It can be argued that some directors shoot with a roving camera, representative of the male gaze. That theirs are the cameras that intrusively tackle the forbidden, lingering lecherously on legs and posteriors and cleavage where other conventional, 'shyer' cameras would look up at the girl's eyes. Ram Gopal Varma has long been a proponent of the voyeuristic lens, the one that sneakily, surreptitiously, shamelessly thrusts a sexual angle right in our faces, occasionally effective enough to nudge the viewer into guilt. This, in theory, may well be intentional, the filmmaker offering up a trick-mirror to the audience to shame them into submission.
Of late with this particular director, however, we've mostly just been rolling our eyes. And in his latest film, as a girl mopping the floor clean of blood has the camera trying to peek down her blouse, or later when it swivels inexplicably up her dress to briefly show us the colour of her undergarments -- this while she's torn and emotionally traumatised and trying to cope -- it's hard not to label the exercise as pornography. This is Varma at his most sexploitative, milking a already-sensationalized real-life murder and labeling it a crime of carnal passion.
Varma tries excruciatingly hard to keep this film constantly scalding. The never-stationary camera flits from face to face, angle to angle like a particularly jumpy fly on the wall, and while there are indeed moments this works -- near the end of a film where a lawyer outlines a plan and the camera swims around like the heroine's head would, or when the murderer takes the murderess by the chin to avoid showing her the bloody carnage on the suburban floor below -- but more often then not, it's plain unnecessary. Meanwhile, Sandeep Chowta's idiosyncratic background score screeches at us, presumably to discourage nodding off.
Why, you may ask, would sleep be a risk in the first place? It is a film about a true murder case, and has two very good actors in the lead. Aren't the facts themselves exciting? Not quite. Tragically enough, while there might be enough meat in this version of the story for a great India's Most Wanted recreational exposé, it doesn't have feature-length potential, not the way RGV shows it.
This isn't Blood Simple, where we dwell on the act of murder itself, and the violence inherent in all of us, or the messiness of the crime. This isn't a film where the director draws up different versions of the crime and steps back and lets us pick a side. This isn't a film that justifies, condemns or leaves room for debate, for ambiguity. Not A Love Story is a sadly simplistic project, one showing a version of the crime -- Varma's film would have us believe the court recently got it right --
without comment or craftsmanship.
It must be said, of course, that nobody can make a Varma film like Varma would. His approach is entirely his own and, surprisingly enough, he often tackles this film with traditional horror-movie grammar, to the extent that if we didn't know this film was based on a case we've all read about, we might have genuinely been surprised by the lack of spooks as promised by the canted shots of the building, the building where both screen and actual murders happened. Nope, nobody does RGV quite like RGV, but, unlike a decade ago, not many might want to.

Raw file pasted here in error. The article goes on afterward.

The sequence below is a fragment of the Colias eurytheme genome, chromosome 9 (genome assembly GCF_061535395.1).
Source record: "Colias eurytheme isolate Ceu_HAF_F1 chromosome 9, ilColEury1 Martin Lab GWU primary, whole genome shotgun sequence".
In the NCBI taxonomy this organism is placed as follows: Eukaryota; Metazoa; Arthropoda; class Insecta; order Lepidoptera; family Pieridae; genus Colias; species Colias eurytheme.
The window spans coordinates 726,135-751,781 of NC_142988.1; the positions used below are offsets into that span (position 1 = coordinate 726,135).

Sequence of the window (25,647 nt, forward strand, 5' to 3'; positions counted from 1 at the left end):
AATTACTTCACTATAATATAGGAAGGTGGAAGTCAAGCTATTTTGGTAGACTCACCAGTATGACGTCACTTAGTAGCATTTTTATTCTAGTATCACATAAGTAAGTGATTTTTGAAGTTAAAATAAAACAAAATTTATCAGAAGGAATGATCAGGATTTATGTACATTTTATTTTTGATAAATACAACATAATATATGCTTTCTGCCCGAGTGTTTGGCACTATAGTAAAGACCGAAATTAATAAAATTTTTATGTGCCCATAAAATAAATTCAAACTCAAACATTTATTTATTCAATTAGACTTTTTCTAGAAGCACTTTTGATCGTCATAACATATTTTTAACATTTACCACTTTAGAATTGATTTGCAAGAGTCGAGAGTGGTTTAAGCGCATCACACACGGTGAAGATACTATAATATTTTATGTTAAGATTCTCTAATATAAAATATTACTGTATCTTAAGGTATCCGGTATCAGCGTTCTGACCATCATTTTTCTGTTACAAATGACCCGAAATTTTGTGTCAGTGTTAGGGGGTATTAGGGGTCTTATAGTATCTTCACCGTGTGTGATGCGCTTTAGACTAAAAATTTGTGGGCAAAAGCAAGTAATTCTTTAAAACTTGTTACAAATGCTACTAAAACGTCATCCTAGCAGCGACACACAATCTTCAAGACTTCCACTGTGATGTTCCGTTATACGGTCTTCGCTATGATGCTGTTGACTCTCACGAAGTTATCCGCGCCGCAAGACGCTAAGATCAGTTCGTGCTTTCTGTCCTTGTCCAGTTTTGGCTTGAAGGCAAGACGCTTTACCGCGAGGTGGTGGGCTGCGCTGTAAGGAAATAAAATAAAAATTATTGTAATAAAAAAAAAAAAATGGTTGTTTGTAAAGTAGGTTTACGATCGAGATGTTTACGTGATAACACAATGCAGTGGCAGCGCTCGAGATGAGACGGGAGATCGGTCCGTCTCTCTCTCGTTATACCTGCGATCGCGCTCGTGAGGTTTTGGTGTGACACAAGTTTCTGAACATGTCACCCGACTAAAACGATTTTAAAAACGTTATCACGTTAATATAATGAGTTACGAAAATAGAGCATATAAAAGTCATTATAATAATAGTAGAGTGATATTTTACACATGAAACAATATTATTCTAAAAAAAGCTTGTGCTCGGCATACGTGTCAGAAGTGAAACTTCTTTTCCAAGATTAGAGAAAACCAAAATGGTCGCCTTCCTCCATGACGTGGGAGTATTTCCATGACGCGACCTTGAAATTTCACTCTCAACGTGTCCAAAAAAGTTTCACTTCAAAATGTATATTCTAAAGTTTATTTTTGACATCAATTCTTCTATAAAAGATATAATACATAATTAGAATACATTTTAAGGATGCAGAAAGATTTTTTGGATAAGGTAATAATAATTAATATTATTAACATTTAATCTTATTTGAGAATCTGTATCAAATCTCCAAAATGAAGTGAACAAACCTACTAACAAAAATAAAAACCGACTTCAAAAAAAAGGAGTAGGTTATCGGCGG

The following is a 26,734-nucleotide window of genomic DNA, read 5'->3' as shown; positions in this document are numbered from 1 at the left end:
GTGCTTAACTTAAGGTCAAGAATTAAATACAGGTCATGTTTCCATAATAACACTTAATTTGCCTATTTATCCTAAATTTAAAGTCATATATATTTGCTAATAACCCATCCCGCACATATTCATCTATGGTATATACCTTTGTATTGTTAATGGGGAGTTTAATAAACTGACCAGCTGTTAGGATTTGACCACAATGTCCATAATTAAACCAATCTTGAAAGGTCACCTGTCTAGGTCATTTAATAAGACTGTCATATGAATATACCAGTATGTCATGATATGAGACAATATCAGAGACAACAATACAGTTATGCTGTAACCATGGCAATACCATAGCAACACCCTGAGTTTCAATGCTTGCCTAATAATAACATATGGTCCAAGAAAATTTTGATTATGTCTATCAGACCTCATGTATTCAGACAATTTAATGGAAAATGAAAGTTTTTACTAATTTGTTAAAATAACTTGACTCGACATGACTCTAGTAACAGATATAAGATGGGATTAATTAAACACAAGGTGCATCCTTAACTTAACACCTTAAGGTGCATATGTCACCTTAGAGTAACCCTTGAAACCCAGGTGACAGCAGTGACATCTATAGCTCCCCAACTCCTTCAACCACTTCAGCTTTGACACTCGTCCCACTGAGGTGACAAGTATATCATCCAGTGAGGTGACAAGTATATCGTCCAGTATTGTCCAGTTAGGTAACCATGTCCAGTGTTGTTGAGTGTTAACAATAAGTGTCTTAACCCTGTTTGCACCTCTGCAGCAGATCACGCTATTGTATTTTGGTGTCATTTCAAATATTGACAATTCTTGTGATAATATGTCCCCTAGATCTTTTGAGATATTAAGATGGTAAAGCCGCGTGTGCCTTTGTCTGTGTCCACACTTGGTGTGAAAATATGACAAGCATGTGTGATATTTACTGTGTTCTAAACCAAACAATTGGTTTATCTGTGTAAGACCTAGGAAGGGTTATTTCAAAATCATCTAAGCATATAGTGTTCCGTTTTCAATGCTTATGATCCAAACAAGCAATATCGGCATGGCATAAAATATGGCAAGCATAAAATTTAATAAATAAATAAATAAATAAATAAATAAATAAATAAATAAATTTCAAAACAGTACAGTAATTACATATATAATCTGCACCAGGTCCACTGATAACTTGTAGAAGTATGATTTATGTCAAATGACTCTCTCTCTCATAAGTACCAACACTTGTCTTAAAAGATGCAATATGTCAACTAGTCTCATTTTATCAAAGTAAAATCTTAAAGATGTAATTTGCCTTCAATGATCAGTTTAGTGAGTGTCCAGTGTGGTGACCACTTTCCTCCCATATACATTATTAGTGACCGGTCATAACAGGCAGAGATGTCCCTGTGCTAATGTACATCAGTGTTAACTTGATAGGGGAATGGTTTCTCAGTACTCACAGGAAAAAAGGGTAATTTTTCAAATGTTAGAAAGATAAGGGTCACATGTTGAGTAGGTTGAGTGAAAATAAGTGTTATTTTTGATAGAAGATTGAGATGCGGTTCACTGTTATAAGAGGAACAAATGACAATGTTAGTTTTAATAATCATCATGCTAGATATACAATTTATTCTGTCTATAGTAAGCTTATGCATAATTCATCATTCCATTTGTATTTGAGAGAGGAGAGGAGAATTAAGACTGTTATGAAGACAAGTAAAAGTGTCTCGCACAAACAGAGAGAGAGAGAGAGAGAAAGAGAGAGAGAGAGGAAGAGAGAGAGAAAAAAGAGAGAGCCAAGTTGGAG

The performances are solid at the start, only to dissolve into high-strung theatrics as the film goes on. Mahie Gill is believable as an ambitious North Indian girl with a halting English accent, wanting to break it into the movies, but Varma, in a clear bid for sympathy, exaggerates her character's vulnerability to an insane degree, and makes the poor actress spend a lot of time sobbing hysterically. Deepak Dobriyal is, as always, very solid indeed, except that Varma increasingly pushes his character into that of a maniac, demonically sure of himself. Ajay Gehi, playing victim, is both believable and believably written. The rest of the cast is mostly let down by overdone dialogue, except Darshan Jariwala who sparkles briefly as a lawyer.
Which makes me wonder if Ramu shouldn't have perhaps spent more time on the lawyers? Because at least the way they conjured up different kinds of spin was interesting. The film takes its own unsweet time unspooling both basic fictional buildup and the facts of the case -- the murder, the body being chopped up and disposed of -- but this is all either obvious or common knowledge. The papers have told us, and some TV channels have speculated with even more macabre glee than Ramu. He isn't even shocking us with graphic gore, that is mostly implied. Sometimes, to his credit, nightmarishly so.
Like in every RGV film without fail, there are a couple of moments, and here, besides the great chin-in-hand shot, there's a neat aside where, while the prosecution lawyers are roaring in court, the judge squeezes eye-drops into his eyes. That, unfortunately, is as subtle as Varma's metaphors now get. The rest of the time the strokes are far broader: when the girl and the boy are granted a minute to speak, we also see the victim's mother listening in, her nails peeling off wall as she glares and shudders.
For a film like this, it is essential that the filmmaker have something he believes in, something to stand by, to emphasise, to question. Something to say. All Ramu seems to be saying is 'look at me,' and we've seen most of that before. This is a film made in bad taste, and -- with apologies to Mr Capote -- in old blood.